Delving deeper into machinations of Tigers’ wild loss

Chris McCosky
The Detroit News
J.B. Shuck scores on a walk-off RBI single by Adam Eaton in the 12th inning Monday night.

Chicago – So much gets overlooked or uncommented on in a game as chaotic and dramatic as the Tigers’ 12-inning, 10-9 loss to the White Sox Monday.

You know by now the larger details: The Tigers rocked Chicago starter James Shields but frittered away a 7-0 lead.

Closer Francisco Rodriguez took a 9-7 lead into the ninth and was within a strike of his 20th consecutive save. Didn’t get it. Former Tiger Avisail Garcia ripped a 3-2 pitch into center to tie the game and in the bottom of the 12th, nemesis Adam Eaton knocked a walk-off single through a drawn-in infield.

It was an understandably subdued Tigers clubhouse afterward.

“What are you going to do?” Ian Kinsler said. “There’s another team playing over there. They played well. We played well. We were just on the wrong side of it.”

Results aside, it was a fascinating ballgame.

Start with the 12th inning. J.D. Martinez, who had three hits and knocked in a pair, came within a foot or two of giving the Tigers another two-run lead. He hit a high, arching fly ball to left. Melky Cabrera caught it with his back against the wall.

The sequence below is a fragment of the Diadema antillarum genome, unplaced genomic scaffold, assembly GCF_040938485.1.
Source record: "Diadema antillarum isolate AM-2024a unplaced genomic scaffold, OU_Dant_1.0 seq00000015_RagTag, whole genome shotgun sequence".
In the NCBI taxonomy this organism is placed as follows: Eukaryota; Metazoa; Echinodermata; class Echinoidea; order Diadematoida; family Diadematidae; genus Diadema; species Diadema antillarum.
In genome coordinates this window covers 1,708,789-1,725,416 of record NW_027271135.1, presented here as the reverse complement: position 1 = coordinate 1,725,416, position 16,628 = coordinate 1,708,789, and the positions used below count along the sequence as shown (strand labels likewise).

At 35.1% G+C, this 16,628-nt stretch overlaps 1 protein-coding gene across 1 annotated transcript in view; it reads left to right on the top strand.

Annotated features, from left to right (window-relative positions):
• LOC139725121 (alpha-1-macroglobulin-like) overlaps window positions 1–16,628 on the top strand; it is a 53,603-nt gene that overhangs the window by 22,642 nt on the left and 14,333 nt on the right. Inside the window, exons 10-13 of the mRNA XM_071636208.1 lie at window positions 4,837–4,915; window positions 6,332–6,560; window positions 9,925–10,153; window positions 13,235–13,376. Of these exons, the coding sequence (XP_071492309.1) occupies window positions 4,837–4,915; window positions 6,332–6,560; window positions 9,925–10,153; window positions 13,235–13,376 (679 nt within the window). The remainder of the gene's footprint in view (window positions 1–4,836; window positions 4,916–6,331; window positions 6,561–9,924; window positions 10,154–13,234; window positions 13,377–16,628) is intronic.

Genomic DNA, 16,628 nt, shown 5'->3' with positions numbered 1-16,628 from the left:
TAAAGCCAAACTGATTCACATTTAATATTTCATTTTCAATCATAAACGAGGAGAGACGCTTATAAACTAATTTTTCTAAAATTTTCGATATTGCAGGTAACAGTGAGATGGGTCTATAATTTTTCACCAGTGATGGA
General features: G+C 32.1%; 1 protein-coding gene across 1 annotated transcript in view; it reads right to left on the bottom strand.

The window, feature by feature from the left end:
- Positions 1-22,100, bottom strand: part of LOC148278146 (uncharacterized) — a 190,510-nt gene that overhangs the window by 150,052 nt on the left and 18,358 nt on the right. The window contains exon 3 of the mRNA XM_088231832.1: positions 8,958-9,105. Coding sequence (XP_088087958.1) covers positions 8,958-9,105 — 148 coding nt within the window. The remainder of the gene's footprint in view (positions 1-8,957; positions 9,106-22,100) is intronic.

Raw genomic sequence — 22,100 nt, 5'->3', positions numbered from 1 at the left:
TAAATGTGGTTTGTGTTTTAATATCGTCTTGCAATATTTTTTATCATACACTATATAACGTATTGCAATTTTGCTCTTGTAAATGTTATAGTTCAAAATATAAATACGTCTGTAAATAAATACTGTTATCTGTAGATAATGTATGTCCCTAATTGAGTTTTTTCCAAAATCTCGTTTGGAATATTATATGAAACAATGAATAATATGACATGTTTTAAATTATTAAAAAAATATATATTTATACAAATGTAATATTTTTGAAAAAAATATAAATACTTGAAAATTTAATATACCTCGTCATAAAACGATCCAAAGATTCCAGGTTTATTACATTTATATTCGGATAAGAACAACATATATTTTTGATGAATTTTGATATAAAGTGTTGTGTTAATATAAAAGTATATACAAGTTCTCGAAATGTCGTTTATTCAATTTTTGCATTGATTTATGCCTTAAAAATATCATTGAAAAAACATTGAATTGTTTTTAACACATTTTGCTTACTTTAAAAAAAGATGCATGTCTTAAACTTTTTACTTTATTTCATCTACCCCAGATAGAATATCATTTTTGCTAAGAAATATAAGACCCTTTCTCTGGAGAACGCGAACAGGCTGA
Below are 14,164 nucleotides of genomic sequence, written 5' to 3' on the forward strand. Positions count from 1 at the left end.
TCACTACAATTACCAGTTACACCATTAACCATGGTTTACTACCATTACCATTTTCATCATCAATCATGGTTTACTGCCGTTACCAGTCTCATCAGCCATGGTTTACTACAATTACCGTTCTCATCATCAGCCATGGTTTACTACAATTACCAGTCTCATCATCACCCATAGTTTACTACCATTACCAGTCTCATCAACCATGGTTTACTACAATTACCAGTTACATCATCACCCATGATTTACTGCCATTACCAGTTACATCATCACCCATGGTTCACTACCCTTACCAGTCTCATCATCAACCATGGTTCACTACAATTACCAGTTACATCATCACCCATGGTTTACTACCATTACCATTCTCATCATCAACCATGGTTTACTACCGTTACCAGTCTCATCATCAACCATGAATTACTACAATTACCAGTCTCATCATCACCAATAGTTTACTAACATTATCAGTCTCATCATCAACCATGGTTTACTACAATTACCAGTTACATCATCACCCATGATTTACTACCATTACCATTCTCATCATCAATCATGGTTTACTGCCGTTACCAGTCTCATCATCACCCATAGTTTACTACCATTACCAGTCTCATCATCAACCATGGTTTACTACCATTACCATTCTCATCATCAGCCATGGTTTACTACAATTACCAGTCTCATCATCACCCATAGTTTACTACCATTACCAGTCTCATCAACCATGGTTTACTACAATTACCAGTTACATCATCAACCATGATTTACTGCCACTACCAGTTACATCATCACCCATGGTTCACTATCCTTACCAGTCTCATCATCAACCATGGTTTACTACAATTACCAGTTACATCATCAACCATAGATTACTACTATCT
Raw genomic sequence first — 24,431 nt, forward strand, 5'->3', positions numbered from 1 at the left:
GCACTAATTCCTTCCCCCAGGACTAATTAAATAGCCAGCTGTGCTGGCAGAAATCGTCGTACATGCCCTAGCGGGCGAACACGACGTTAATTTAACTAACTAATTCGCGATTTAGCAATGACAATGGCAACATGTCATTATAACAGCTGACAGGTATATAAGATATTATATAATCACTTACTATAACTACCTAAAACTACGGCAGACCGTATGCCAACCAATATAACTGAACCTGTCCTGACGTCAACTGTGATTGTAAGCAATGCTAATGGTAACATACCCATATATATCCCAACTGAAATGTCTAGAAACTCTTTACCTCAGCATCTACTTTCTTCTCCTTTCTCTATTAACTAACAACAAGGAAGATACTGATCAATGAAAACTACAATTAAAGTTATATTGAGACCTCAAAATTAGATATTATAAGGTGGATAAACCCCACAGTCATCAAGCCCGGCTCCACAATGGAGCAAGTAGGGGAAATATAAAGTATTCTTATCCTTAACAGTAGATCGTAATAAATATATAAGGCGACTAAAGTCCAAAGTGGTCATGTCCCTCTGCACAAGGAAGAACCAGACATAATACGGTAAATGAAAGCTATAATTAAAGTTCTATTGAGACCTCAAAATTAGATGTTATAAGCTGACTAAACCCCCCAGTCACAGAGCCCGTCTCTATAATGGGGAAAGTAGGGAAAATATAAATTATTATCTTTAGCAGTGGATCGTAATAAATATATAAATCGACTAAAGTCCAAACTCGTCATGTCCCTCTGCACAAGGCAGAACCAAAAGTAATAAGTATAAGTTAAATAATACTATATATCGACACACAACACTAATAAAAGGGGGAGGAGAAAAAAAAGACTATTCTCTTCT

"Thought you had it," a reporter said to Martinez after.

“So did I,” he said.

White Sox J.B. Shuck led off the bottom of the 12th with a double just inside the bag down the right-field line. First baseman Miguel Cabrera was playing off the line, not in a no-doubles alignment – which is a debatable issue around the big leagues.

'Not a great night': Tigers blow 7-0 lead, lose in 12

Some teams will play the corner infielders on the line and the outfielders deep – preventing extra-base hits – late in tie games or in extra innings. Others, like manager Brad Ausmus, are opposed.

“You don’t play no-doubles in a tie game in extra innings,” he said. “You play no-doubles and you are kind of conceding a single and you don’t want the leadoff hitter to get on.”

With all the spray charts and data on hitters available, Shuck was positioned according to where he most often hits the ball – up the middle. But Anibal Sanchez, up in the count 1-2, threw him two straight off-speed pitches – which are more conducive to being pulled – and Shuck yanked it down the line and past a diving Cabrera.

He was sacrificed to third, setting the table for Eaton, who had already tormented the Tigers with three hits and two runs. Ausmus was asked if he considered walking him and Cabrera to load the bases and set up a force at the plate.

“That would have brought (Jose) Abreu to the plate,” he said. “I am not a big fan of facing Abreu with the bases loaded.”

Hard to argue the point. Abreu had already homered, singled and knocked in three runs.

Sanchez took the loss, but his performance was encouraging. He stranded two runners in the 10th, blowing two 95-mph fastballs by Todd Frazier and he worked a clean 11th.

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* The Tigers worked the squeeze bunt to perfection in the top of the ninth. With Jarrod Saltalamacchia on third and one out, Ausmus waited until Jose Iglesias had a 2-1 count before putting it on.